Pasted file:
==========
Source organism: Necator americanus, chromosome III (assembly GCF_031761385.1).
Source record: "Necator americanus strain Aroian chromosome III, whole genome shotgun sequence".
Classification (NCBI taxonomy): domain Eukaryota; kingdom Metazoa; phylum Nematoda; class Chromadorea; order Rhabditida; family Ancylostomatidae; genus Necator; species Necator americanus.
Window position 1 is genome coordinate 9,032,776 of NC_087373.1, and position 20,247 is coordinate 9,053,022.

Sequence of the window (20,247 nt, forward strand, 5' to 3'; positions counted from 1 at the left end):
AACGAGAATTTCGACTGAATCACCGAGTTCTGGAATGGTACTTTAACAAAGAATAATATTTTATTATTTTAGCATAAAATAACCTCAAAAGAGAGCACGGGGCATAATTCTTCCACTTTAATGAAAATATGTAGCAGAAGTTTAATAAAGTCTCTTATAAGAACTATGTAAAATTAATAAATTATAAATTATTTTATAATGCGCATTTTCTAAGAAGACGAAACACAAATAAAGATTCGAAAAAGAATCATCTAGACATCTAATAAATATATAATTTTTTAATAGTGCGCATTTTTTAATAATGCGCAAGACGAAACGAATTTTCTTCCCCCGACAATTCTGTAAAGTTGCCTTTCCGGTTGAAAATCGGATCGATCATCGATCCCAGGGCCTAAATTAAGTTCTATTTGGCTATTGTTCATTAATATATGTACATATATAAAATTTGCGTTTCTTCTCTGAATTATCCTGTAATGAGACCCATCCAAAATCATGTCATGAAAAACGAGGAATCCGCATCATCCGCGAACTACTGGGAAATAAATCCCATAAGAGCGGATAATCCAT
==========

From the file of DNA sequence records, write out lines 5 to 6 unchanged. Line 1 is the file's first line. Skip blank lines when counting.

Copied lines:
Sequence of the window (20,247 nt, forward strand, 5' to 3'; positions counted from 1 at the left end):
AACGAGAATTTCGACTGAATCACCGAGTTCTGGAATGGTACTTTAACAAAGAATAATATTTTATTATTTTAGCATAAAATAACCTCAAAAGAGAGCACGGGGCATAATTCTTCCACTTTAATGAAAATATGTAGCAGAAGTTTAATAAAGTCTCTTATAAGAACTATGTAAAATTAATAAATTATAAATTATTTTATAATGCGCATTTTCTAAGAAGACGAAACACAAATAAAGATTCGAAAAAGAATCATCTAGACATCTAATAAATATATAATTTTTTAATAGTGCGCATTTTTTAATAATGCGCAAGACGAAACGAATTTTCTTCCCCCGACAATTCTGTAAAGTTGCCTTTCCGGTTGAAAATCGGATCGATCATCGATCCCAGGGCCTAAATTAAGTTCTATTTGGCTATTGTTCATTAATATATGTACATATATAAAATTTGCGTTTCTTCTCTGAATTATCCTGTAATGAGACCCATCCAAAATCATGTCATGAAAAACGAGGAATCCGCATCATCCGCGAACTACTGGGAAATAAATCCCATAAGAGCGGATAATCCAT